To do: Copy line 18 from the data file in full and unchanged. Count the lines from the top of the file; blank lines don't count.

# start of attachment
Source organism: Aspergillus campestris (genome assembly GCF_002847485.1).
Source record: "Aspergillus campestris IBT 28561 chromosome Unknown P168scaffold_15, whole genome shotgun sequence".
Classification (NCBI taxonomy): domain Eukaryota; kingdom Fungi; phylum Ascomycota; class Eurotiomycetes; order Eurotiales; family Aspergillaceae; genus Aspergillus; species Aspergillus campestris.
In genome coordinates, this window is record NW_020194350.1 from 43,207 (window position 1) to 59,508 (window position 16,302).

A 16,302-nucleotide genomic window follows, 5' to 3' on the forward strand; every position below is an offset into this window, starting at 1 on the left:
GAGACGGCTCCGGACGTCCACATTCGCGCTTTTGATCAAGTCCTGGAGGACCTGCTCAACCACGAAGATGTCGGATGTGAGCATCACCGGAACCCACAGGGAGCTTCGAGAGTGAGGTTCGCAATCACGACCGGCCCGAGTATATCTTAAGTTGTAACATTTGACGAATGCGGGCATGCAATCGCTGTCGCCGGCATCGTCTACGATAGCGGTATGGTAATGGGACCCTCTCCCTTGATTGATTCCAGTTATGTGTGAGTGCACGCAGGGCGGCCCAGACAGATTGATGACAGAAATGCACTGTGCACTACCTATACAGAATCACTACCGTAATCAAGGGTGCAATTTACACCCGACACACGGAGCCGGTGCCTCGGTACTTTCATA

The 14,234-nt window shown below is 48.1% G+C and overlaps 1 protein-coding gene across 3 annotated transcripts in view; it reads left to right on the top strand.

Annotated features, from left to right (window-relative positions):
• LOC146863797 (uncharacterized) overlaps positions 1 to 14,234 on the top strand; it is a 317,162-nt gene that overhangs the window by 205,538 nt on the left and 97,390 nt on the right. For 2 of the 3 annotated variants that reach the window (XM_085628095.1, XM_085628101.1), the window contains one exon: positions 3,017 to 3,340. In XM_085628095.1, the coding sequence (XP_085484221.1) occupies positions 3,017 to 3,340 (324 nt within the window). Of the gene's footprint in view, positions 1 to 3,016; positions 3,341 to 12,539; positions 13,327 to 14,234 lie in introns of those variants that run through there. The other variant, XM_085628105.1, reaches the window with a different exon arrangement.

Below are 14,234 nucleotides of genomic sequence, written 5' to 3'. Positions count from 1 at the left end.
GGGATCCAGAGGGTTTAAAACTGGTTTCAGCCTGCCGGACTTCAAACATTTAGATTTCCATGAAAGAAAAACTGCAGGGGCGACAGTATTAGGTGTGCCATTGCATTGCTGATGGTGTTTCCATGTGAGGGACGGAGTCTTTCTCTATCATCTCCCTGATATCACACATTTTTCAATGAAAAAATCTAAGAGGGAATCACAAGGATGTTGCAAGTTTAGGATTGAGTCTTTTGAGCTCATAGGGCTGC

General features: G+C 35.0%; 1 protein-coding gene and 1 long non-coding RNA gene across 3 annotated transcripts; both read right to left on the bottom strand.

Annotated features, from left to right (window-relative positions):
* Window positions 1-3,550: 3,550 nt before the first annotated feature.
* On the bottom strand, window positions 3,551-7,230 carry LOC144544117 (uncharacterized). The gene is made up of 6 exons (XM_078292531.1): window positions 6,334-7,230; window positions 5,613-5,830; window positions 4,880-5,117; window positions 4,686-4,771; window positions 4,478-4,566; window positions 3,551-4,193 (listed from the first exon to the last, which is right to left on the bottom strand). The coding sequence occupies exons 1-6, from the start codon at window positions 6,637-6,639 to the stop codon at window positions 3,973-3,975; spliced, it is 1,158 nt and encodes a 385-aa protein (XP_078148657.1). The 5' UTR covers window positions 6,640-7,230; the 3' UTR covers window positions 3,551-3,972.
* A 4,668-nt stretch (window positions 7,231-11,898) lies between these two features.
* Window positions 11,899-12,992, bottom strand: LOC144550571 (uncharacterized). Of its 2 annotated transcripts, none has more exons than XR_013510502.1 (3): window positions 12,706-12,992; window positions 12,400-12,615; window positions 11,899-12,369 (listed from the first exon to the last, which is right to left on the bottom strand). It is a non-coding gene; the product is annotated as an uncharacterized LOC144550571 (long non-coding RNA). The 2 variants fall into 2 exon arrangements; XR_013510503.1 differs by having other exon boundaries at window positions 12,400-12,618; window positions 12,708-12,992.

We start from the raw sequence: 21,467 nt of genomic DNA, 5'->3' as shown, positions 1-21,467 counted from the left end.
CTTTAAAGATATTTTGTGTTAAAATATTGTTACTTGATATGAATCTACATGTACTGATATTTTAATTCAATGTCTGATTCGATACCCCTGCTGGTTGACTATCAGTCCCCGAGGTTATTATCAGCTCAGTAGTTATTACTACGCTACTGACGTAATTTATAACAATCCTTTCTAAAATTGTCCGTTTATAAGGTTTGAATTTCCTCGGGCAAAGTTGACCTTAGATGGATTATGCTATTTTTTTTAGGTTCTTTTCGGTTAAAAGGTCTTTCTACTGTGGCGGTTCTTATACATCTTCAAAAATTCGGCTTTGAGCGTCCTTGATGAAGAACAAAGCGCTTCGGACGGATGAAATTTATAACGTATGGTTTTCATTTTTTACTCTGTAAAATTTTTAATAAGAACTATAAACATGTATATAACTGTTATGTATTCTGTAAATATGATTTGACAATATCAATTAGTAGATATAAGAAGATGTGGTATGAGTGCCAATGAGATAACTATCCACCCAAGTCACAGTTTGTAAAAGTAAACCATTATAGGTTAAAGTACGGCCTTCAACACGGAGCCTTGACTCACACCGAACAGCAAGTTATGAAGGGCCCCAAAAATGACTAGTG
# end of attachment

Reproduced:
We start from the raw sequence: 21,467 nt of genomic DNA, 5'->3' as shown, positions 1-21,467 counted from the left end.